“It was a definitive shut-down from [Jim] Messina,” said a source, who was present at the meeting and agreed to speak on the condition of anonymity, referring to the White House deputy chief of staff. “He said it would not be going into the president’s Defense authorization budget proposal.”
The fact of this has since been confirmed by other leaders at yesterday's LGBT Town Hall Meeting in Washington DC.Why LGBT "leaders" did not share this information at the time with the grassroots is a very important question, but a topic for another diary. The question germane to this diary is, why did the White House continue to dodge repeated requests to clarify its preferred timeline and strategy if it did, in fact, actually know the answer to the question? I think the Democratic revolt is in part fueled by the Congress people recognizing they cannot dodge their way out of an unfortunate reality as the White House's strategy seems to have been.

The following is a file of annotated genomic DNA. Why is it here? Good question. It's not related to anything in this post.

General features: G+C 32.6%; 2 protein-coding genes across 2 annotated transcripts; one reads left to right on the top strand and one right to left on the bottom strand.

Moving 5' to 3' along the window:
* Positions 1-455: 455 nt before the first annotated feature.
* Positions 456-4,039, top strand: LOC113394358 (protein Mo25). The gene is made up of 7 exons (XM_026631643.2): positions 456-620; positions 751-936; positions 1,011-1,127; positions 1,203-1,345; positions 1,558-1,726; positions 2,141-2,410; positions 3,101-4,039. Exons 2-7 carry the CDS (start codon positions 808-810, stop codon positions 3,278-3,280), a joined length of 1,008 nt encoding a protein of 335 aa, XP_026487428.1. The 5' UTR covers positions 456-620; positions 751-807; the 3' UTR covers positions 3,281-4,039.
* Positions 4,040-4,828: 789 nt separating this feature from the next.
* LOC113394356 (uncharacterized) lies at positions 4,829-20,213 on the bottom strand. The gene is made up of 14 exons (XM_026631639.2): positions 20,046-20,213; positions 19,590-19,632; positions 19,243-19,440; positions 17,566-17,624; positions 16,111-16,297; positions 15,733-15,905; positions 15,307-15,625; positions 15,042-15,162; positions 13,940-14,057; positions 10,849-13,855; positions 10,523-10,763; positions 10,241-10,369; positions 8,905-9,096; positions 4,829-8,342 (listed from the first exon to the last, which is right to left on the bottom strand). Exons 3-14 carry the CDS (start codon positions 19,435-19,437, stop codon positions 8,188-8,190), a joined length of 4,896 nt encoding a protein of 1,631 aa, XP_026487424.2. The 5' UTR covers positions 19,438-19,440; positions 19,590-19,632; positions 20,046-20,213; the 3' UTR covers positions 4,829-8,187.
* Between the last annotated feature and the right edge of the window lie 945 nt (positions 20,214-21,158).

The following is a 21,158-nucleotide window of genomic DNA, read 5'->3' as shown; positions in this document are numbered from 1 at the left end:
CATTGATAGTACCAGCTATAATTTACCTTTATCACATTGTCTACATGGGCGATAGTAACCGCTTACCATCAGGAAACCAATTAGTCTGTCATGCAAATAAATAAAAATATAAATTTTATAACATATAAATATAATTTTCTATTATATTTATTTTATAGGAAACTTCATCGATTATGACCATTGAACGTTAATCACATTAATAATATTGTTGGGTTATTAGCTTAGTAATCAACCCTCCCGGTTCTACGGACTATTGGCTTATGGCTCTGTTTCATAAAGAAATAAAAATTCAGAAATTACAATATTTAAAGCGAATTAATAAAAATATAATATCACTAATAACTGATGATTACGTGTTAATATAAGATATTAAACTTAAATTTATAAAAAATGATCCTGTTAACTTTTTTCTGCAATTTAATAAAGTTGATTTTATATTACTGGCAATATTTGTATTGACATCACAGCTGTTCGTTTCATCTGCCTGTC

The inclusion in the SOTU address was met with great elation and a renewed sense of hope. And the disappointment from finding out it meant nothing has been commensurately crushing. And infuriating. It unfortunately reinforces a sense in the community we are being played for fools. We are being buttered-up with glitzy prime-time promises in front of the cameras and quietly being shut down behind the scenes when the cameras are off.
The good news is Mixner reports that all the staffers he spoke to had been involved in internal strategy discussions on ways to work around the White House. Now, the White House has said repeatedly that the concern is they want to see the results of the Pentagon study, currently underway and due in December.